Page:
Fresh Faculty - Leah Schmalzbauer
Issue   |   Tue, 01/27/2015 - 22:08

Associate Professor of American Studies and Sociology Leah Schmalzbauer received her bachelor’s degree from the University of New Hampshire, her master’s degree from the London School of Economics and Political Science and her doctorate from Boston College. Her research focuses on immigration and U.S.-Central American relations. She is currently turning her gaze from immigration in the U.S. to the migration of the elite in the U.S. from major cities to rural areas.

Q: How did you become interested in sociology?
A: My first formal sociology class was as a Ph.D. student, so it was later, but I entered sociology from a community organization background. I studied economics and international relations in college, and I worked for a while, doing community organizing and human rights work after undergrad. Then, I studied international development in grad school and thought maybe I would go that route and work for an NGO, but realized that I was really interested in teaching. I worked for another year and then applied to Ph.D. programs. Sociology really attracted me because of its partnering of rigorous intellectual work and practice of working on social justice issues.

Q: What type of work did you do before coming to Amherst?
A: I was a professor at a different university for 10 years. I was at Montana State University in Bozeman, Montana. A very different institution [from Amherst]: large land grant, open enrollment institution in the Rocky Mountains, in a ski town – it was great. I had a wonderful experience, but I always dreamt of teaching at a liberal arts school that also really had a strong research emphasis and an engagement emphasis. This was a dream job, and I was lucky enough to come in with tenure and start as an associate professor.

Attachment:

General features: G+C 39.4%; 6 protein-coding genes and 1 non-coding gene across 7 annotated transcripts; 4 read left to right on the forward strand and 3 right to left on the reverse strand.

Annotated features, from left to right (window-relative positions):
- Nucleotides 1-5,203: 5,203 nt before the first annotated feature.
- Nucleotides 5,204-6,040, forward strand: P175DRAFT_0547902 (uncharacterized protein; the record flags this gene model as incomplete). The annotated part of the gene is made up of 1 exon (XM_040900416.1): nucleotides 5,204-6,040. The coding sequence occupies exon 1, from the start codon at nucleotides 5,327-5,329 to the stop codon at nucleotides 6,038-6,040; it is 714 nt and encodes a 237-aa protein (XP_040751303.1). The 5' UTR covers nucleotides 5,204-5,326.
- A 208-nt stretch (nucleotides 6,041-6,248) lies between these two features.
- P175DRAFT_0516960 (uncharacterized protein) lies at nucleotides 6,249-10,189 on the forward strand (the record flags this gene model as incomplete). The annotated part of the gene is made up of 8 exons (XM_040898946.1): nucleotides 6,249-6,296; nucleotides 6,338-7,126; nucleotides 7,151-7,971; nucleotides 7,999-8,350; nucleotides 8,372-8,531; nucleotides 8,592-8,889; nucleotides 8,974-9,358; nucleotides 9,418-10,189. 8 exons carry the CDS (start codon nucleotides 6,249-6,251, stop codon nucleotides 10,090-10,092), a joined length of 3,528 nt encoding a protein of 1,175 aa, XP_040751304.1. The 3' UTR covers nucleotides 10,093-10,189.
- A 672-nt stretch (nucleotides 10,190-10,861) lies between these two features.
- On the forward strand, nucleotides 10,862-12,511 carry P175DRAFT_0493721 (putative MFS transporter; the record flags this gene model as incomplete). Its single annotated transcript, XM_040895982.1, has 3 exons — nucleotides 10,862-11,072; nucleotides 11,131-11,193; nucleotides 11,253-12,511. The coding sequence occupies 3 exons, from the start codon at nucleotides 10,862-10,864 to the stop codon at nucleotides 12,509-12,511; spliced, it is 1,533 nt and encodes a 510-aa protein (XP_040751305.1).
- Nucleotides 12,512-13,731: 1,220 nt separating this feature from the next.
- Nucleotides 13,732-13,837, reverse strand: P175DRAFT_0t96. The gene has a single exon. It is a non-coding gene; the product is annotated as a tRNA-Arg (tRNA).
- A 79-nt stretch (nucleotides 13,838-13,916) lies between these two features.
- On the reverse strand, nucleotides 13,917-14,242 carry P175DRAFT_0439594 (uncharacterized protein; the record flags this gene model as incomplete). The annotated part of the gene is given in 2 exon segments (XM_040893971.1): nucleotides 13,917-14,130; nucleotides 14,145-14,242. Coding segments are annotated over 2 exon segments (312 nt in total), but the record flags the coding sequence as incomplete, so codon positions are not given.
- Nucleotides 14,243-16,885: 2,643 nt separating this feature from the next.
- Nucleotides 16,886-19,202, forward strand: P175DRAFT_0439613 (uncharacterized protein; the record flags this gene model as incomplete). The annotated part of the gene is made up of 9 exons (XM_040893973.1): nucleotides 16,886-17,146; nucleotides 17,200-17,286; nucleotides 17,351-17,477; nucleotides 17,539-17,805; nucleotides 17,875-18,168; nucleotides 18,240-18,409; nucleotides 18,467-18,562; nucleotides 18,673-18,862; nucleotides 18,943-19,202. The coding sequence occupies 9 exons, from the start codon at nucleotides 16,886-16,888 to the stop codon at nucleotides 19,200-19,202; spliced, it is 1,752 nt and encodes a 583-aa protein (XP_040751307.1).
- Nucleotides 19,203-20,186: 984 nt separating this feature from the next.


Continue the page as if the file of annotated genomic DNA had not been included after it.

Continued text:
Q: How do you like Amherst so far?
A: It’s been wonderful. My students have been great and I knew they would be and they have just surpassed my expectations. I have really enjoyed my classroom experience. I have wonderful colleagues. I am in two departments: American Studies and Anthropology and Sociology, and both departments are really strong, collegial, great departments. So that has been wonderful, and it's a great area. I was very sad leaving Bozeman, but this is a great place to live and I feel lucky to be here. I feel like I hit the jackpot when I got this job. When I say it is a dream job, well, it really was for me, and I just know how lucky I am to be here.

Q: Have you been surprised by anything thus far at Amherst?
A: I was pleasantly surprised that my students don’t want to text in class. At Montana State, I would have to tell my students no texting in class and put your phones away, but students here are like, “Why would we do that? We’re engaged in the material.” I am pleasantly surprised how engaged my students have been. Coming from a land grant public university to an elite institution, I was warned that I would have very entitled students, and I haven’t felt that. I have really felt just wonderful human beings and thoughtful and critical thinkers and very warm and open students.

Q: What classes did you teach last semester and what classes are you teaching this semester?